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review SPOILER ALERT! 2017-12-04 23:14
Burial Rites
Burial Rites - Hannah Kent

***spoilers ahead****

 

BURIAL RITES is lovely and poignant. The writing is beautiful. Unfortunately, since you know the ending before it happens, it fizzles a bit. Interestingly, I did not feel the same way about Madeline Miller's SONG OF ACHILLES--another novel where the ending is fixed and inevitable. I think this is perhaps because the plot and character changes were somewhat predictable in BURIAL RITES: Agnes is portrayed as a bright, hardworking, unconventionally pretty, sympathetic heroine trapped in her circumstances, and the people who live with her (and care for her) at the end of her life are wary and judgmental but are eventually won over by her relative humanity. These side characters (the farm family at Kornsá, and the assistant reverand), whose points of view are in third-person, are never quite as rich and fleshed-out as Agnes, who speaks in first-person.

 

There are hints at ambiguity that I would have liked to have seen pursued more: Agnes's first-person-internal version of her story is different from what she recounts aloud to Margret. There are hints that she is an unreliable narrator. (Although it's obvious that she also has given up on telling the nuanced truth, which is that she both loved Natan and suffered terrible emotional abuse at his hands.)

 

As I was reading, I even thought there would be an implication of sexual harassment on District Commissioner Blöndal's part--that we'd find that his vindictiveness was based on Agnes rejecting promises of leniency in exchange for sex (and that Siggy had given in, and thus gotten an appeal). None of that came to pass, although it's made clear that being older (in her early 30s) and being intelligent made Agnes seem threatening and evil to the court, where young, pretty, and seemingly simple Siggy was considered more of an innocent victim of her accomplices.

 

Still, this novel is well researched and so evocative of time and place. An accomplished, highly readable debut.

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text 2017-11-09 21:13
The Good People - Hannah Kent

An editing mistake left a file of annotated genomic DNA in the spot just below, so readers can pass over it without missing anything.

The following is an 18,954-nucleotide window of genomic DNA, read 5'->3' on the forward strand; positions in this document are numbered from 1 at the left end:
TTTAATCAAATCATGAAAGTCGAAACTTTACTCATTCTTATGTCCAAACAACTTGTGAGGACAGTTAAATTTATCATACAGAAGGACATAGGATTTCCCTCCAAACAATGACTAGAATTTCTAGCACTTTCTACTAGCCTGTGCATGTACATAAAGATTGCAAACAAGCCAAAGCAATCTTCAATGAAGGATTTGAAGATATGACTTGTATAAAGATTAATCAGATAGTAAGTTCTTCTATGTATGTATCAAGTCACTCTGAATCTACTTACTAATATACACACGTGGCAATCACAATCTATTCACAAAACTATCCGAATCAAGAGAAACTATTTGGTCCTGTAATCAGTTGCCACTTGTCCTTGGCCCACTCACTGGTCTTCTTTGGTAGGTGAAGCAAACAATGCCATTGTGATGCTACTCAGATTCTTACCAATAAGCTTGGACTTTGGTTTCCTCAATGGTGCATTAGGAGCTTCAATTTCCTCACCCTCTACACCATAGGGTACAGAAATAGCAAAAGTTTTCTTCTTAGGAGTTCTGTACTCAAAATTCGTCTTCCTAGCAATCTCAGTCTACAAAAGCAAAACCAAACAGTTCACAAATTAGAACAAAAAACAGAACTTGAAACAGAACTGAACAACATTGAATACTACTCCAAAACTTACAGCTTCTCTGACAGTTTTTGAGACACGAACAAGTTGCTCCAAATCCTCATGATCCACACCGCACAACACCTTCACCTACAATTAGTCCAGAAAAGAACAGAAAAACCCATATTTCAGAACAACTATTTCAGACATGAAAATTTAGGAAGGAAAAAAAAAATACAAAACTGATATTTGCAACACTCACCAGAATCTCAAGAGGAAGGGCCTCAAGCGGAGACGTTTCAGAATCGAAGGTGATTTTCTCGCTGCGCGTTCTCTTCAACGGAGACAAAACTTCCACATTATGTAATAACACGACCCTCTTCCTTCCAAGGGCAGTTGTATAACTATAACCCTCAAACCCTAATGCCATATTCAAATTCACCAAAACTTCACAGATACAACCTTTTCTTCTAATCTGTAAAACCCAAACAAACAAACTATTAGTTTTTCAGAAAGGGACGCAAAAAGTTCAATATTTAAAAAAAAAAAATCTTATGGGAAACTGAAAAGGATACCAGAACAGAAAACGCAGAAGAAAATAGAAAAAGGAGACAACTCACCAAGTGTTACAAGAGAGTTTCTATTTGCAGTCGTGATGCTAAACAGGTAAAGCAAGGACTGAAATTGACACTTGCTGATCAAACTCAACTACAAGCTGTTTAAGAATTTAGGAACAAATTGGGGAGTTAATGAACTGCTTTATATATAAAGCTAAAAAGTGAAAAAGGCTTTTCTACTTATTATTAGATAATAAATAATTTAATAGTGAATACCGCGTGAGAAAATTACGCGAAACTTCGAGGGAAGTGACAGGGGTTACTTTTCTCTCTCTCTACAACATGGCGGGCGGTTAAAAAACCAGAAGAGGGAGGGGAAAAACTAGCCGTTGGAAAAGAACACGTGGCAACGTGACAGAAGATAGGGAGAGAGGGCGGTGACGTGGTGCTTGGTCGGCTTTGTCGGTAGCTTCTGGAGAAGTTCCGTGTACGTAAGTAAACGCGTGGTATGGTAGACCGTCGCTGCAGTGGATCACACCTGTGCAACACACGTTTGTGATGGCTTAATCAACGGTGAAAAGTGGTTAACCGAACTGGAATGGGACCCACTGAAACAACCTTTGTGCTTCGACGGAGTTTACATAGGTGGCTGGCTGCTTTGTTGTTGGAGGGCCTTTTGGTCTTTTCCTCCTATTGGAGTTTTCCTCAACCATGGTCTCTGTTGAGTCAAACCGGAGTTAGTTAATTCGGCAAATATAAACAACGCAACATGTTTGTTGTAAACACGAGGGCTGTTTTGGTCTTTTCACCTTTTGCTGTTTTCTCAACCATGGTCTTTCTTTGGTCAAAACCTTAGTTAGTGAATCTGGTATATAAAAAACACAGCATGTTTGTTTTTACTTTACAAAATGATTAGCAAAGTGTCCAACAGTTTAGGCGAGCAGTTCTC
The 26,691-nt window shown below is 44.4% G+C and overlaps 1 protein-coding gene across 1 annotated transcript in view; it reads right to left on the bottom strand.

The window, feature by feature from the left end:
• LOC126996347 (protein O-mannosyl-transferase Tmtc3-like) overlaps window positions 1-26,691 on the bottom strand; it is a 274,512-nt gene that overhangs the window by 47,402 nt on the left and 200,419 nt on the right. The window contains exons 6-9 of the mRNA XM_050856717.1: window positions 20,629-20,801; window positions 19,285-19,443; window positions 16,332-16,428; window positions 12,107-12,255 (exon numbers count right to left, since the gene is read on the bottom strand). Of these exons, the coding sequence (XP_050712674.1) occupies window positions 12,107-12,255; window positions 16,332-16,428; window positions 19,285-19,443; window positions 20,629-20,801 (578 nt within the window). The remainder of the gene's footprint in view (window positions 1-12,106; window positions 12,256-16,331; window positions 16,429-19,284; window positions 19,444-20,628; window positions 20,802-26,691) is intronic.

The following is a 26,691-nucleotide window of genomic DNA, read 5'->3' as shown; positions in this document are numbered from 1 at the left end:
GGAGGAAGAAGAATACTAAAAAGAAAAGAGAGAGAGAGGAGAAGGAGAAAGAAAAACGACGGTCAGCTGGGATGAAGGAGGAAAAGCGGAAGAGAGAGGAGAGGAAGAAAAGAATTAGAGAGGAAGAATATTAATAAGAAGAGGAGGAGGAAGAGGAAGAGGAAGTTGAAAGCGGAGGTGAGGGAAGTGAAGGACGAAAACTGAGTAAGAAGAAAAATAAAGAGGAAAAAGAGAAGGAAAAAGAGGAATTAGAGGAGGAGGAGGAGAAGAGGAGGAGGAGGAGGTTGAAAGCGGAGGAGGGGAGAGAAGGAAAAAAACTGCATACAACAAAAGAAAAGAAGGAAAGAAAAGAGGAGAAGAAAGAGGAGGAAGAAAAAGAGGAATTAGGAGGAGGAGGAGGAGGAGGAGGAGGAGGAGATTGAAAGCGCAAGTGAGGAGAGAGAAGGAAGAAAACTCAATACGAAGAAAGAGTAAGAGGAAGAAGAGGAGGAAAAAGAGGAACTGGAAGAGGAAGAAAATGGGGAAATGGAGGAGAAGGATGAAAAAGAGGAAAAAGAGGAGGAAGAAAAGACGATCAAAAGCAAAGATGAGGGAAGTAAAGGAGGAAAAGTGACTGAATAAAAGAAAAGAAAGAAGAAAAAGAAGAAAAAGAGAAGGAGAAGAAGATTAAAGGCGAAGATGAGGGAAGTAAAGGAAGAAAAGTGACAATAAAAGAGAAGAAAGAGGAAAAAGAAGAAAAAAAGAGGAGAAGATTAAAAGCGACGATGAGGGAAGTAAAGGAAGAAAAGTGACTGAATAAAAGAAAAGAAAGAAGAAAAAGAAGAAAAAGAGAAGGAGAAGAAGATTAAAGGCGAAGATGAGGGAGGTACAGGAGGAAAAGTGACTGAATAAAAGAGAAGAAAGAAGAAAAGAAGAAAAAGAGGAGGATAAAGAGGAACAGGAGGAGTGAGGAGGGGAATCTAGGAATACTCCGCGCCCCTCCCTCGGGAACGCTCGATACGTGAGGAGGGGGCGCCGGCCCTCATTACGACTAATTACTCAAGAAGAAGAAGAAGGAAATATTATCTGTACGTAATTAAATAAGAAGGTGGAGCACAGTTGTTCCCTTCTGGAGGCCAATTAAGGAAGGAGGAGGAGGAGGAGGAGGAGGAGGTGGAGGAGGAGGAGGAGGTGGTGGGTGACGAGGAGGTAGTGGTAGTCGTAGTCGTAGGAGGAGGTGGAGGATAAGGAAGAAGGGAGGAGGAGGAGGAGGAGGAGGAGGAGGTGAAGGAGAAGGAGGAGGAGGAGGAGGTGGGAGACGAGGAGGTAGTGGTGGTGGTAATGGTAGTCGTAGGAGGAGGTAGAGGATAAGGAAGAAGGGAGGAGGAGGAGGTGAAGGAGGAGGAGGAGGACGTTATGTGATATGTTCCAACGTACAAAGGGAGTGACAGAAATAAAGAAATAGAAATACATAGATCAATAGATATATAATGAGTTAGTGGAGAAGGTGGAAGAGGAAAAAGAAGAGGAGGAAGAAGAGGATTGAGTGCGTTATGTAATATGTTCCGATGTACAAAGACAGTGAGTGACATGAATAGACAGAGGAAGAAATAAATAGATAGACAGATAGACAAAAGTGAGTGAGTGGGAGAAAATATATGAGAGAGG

I loved "Burial Rites" and snapped this book up without getting too far into the description.

While I liked the first book better, this one was still a good read.

I like how the author really sets me in the scene. You can really tell that she has done a lot of research on this, as well. Especially if you read the author's note at the end. I also just read that the author picked a mysterious disease for Micheal so it would add to the mystery. I know I was having a hard time just picturing what the heck he had wrong with him.

I had to laugh a few times when those ladies would meet up at the well. The superstitions that they had were hilarious. I'm rolling my eyes now at some of the beliefs.

A really great and entertaining read that had me mesmerized for hours.

Thanks to Little, Brown and Company and Net Galley for providing me with a free e-galley in exchange for an honest, unbiased review.
 
 

 

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review 2017-11-08 23:59
Burial Rites - Hannah Kent

Wow. What an incredibly haunting and tragic read. It was just so chilling.

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review 2017-11-07 17:36
The Good People ★★★★☆
The Good People - Hannah Kent,Caroline Lennon

Nora had always believed herself to be a good woman, a kind woman. But perhaps, she thought, we are good only when life makes it easy for us to be so. Maybe the heart hardens when good fortune is not there to soften it.

 

There is a lot going on in this book, in between the basic plot of what happens when a woman comes to believe that her damaged grandchild is a fairy changeling. It’s an interesting examination of how sincerely held beliefs – superstitious and religious and intellectual and political – can drive and rationalize cruelty. It’s human nature, I think, to want answers to the unknowable and solutions to the unsolvable, and to take action – any action – rather than to accept that sometimes shit just happens. Today, we resort to conspiracy theories about the government and “big pharma” and try chelation and rolfing and cupping and arsenicum and coffee enemas and bloodroot salves. In the Ireland of the 1820’s, they blamed barren women and evil eyes and Good Folk and tried bathing in cow urine and putting ash in their pockets and foxglove and nightshade. Or asking an old woman with The Knowledge to banish the sickly, screaming fairy changeling so their real child could be returned to them.

 

Audiobook, borrowed from my public library, with an excellent performance by Caroline Lennon.

 

 

I read this for The 16 Tasks of the Festive Season, Square 13: December 25th - Read a book whose protagonist is called Mary, Joseph (or Jesus, if that’s a commonly used name in your culture) or any variations of those names (e.g., Maria or Pepe). In this book, one of the protagonists is a servant girl named Mary, who cares for the sickly child and watches in horror as the attempts to return him to the fairies escalate.

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text 2017-11-05 06:11
Reading progress update: I've read 59 out of 338 pages.
Burial Rites - Hannah Kent
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